• In SkyGunner, when your plane is knocked off balance, you're given a set of buttons that you must press repeatedly to recover control before you crash. Fortunately, you can press them in any sequence (as long as you press them all;) unfortunately, the more damage you take, the more presses you have to make and the less time you're allowed.
  • Some of Sega's light gun arcades have these such as Let's Go Jungle, Let's Go Island and Transformers: Human Alliance which has sections that bring up prompts and you must either hit a button rapidly, hit it when it reaches a certain point or turn your gun in a pointed direction to avoid damage.

    Stealth Based 
  • Assassin's Creed II has optional ones during certain cutscenes. You don't die if you miss them, the cutscene just goes a slightly alternate direction (for instance, Ezio won't...remove the woman's dress, or won't hug Leonardo, or will get hit in the head with a vase). It's a bit more strange than most other games, as most other games have quick time events when something dramatic and sudden happens. This game, however, has quick time events for... shaking your friends' hands...
  • Assassin's Creed: Brotherhood has exactly two of these. The first is in the introductory Flash Forward, which is a preview of the Final Boss battle. In the actual fight, they occur when you deal sufficient damage to the boss's health; Ezio attempts a Hidden Blade kill which instead strips away pieces of Cesare's armor. Oddly, once he's finally defeated, Ezio instead opts to throw Cesare off a wall, making the whole exercise pointless.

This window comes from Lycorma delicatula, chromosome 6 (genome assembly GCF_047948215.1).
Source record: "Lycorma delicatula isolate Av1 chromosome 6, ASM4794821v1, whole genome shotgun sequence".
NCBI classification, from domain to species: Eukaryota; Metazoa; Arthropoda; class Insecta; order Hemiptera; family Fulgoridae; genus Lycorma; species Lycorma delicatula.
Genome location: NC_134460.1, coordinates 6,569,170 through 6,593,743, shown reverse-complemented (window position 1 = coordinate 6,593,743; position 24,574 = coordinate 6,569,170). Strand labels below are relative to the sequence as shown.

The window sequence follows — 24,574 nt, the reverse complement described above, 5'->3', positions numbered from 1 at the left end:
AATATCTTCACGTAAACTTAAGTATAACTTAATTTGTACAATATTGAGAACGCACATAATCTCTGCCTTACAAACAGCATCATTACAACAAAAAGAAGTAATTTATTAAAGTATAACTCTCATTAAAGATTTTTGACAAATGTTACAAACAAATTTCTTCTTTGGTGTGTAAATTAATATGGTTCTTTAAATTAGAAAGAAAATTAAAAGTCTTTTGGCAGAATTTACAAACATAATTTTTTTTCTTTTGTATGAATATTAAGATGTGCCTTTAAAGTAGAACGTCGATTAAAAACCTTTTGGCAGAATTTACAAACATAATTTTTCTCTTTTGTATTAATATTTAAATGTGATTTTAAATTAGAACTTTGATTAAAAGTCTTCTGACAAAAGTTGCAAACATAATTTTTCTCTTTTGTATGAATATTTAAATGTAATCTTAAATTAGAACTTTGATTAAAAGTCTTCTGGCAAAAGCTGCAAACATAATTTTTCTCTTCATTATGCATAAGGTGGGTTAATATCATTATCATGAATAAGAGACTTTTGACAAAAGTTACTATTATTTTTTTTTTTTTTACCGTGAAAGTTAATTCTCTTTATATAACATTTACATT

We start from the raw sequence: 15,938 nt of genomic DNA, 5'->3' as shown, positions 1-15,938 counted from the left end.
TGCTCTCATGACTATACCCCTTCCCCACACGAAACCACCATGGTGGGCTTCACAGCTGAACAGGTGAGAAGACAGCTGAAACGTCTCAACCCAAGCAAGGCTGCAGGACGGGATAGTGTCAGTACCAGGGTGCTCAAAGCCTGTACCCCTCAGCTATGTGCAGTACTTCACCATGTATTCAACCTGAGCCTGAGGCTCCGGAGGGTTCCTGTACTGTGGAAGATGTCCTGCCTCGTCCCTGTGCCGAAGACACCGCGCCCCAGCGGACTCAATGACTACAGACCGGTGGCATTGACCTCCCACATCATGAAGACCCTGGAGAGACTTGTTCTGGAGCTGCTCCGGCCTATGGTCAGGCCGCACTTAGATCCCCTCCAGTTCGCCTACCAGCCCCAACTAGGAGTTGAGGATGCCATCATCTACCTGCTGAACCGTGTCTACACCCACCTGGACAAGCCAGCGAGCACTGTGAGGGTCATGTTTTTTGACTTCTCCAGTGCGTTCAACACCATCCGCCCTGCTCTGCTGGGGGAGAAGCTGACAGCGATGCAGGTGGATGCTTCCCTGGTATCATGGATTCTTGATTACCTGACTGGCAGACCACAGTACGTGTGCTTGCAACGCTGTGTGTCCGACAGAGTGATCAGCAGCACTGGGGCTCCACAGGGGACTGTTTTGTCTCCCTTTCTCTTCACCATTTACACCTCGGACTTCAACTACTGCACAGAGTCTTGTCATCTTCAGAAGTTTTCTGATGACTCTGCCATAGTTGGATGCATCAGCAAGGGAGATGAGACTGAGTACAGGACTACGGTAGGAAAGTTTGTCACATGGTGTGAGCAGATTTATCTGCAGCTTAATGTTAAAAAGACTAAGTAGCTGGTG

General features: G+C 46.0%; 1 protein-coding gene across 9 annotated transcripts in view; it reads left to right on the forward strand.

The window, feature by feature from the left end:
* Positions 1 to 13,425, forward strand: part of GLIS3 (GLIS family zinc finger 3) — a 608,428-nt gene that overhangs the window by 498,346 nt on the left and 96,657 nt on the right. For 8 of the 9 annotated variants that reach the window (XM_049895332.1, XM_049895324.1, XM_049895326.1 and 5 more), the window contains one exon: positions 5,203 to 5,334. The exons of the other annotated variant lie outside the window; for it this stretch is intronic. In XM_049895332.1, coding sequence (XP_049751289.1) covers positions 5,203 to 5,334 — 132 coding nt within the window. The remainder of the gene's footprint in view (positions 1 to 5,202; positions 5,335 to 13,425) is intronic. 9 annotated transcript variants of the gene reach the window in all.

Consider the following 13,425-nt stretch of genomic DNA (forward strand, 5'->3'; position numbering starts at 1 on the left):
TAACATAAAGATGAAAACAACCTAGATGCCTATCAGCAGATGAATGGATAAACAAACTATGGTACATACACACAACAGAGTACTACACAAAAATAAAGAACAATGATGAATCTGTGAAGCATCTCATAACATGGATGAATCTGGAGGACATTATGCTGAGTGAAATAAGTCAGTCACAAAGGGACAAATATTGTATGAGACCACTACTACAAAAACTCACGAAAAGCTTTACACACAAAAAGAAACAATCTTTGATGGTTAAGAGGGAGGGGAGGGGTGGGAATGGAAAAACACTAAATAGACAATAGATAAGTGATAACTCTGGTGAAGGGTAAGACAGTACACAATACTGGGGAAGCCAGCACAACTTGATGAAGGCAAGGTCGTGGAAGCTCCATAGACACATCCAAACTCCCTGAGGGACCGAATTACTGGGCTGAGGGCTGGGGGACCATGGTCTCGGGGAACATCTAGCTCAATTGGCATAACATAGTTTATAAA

• Assassin's Creed III has these for animal attacks. Any time a dangerous animal lunges at you, this kicks off one of these sequences. For most, two buttons are enough. Bears require three. A special uber-bear in a sidequest requires six.
  • Subverted in Batman: Arkham Asylum where an Interface Screw claims you were supposed to push X not to die, but when you select to retry Batman instead rises from his own grave as a zombie and continues his fear gas-induced hallucination where it left off.
    • The fact that you're told to use the Middle Stick to avoid Joker's gun should tip you off. On the PC version, you are asked to 'Tilt the Mouse'.
    • However there are several actual events, like avoiding falling into a very deep or poisoned pit, escaping from a vine, or shaking one of the crazier inmates off you.